Archive for June, 2010

Creating Instant Habits

According to Merriam-Webster, a habit is “an acquired mode of behavior that has become nearly or completely involuntary.” Research states that it takes 21 days to create a new habit. That’s three weeks of working on a behavior to make it stick. What if we could create instant habits? Wouldn’t it be great to get one habit under your belt and get on with the next?

In the book Switch: How to Change Things When Change Is Hard authors Chip and Dan Heath describe “action triggers” as being able to create instant habits. Action triggers are when you associate a desired change with an existing habit. The existing habit then becomes a reminder to do the new, desired behavior, essentially piggybacking off it. So, “When I do _____ (your existing habit), I will do ______ (desired habit).”
The success rate of this strategy is much higher than attempting it without the trigger.

Two things to note are that 1) the desired change has to be a hard one. If it’s an easy one, the rate of success is no different than when not using an action trigger. 2) both have to be very specific.
i.e. You have a very hard time remembering to eat breakfast before you leave for work. You typically pour a cup of coffee. Drink it while you read emails and then rush off to work. An action trigger might be, “When I turn off the TV at the end of the day, I will prepare my breakfast and set it in front of the coffee maker.” This is actually a double trigger: turning off the TV leads to preparation and getting your coffee leads to eating breakfast (since you can’t miss remembering breakfast when it’s sitting in front of your coffee habit.)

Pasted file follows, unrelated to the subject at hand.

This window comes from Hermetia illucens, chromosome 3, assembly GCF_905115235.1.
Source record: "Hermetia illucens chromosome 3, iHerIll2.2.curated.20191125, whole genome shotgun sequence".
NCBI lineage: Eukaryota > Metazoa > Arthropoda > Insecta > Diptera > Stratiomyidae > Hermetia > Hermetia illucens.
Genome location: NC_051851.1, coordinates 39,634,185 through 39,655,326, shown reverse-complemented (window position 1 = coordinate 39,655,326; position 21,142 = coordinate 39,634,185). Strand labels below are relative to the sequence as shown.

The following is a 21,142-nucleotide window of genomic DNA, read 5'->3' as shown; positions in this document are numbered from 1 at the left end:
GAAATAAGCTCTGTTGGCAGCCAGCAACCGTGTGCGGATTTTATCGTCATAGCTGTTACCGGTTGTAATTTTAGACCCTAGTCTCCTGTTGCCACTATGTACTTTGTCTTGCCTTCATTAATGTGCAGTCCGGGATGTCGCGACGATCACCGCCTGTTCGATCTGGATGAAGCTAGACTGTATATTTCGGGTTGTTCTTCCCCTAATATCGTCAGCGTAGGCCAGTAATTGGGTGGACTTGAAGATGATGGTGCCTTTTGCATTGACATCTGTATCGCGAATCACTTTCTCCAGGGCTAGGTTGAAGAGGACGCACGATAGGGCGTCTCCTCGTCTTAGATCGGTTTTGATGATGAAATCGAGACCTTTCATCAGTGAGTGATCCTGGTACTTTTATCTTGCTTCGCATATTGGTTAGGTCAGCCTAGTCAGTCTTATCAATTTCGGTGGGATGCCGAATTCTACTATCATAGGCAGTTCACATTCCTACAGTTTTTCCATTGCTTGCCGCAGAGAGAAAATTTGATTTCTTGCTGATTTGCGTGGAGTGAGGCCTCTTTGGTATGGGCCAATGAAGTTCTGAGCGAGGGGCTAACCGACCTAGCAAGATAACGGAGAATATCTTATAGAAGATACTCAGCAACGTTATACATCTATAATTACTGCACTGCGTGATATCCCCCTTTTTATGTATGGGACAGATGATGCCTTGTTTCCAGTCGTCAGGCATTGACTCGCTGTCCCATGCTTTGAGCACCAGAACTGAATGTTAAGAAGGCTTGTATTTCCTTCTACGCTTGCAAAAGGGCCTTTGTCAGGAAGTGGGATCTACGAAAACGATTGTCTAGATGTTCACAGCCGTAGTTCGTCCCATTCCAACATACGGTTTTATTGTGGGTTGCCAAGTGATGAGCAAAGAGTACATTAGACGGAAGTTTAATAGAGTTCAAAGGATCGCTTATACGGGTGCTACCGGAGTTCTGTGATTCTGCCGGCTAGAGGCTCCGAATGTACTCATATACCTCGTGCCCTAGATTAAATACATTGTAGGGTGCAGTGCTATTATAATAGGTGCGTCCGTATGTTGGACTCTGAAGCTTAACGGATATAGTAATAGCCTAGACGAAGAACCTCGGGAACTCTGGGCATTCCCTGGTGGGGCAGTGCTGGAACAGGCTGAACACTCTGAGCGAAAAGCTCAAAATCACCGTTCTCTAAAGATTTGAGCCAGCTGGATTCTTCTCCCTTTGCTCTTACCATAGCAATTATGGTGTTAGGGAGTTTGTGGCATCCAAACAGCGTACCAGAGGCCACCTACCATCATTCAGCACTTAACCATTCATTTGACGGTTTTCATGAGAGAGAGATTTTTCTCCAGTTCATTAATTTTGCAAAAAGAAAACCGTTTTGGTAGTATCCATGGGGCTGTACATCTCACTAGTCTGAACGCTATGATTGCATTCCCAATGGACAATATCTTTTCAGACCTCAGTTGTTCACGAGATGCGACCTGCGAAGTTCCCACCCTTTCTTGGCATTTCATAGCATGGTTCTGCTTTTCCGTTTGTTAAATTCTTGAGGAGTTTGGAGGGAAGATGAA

Look at the behaviors that you have been having difficulty changing and see if you can create action triggers to form those instant habits.

I’d love to hear about your successes.

Best wishes, Mark

Mark Nutting, CSCS*D, NSCA-CPT-AR*D
NSCA 2009 Personal Trainer of the Year
Connect with Mark on Facebook and Twitter

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06/30/2010 at 5:24 PM Leave a comment

A New Health/Fitness Newsletter

Ensemble Fitness Club has just published its first monthly newsletter. We secured Mark Nutting, NSCA’s 2009 Personal Trainer of the year, writer, and our lead blogger as our editor.
Check out our first issue with the following articles: Start With Your Smallest Change, Summer Workouts, and Quick Nutrition tips. Then register to receive it monthly.

This is one more way to let you know that you’re not alone in your journey toward being healthier and more fit.

06/19/2010 at 5:30 PM Leave a comment

Avoid “Boomeritis”

I noticed in one of my fitness trade journals that a new term has been coined by the Mayo Clinic, “Boomeritis“. Since they include my age bracket as being a boomer, I was a little curious about it.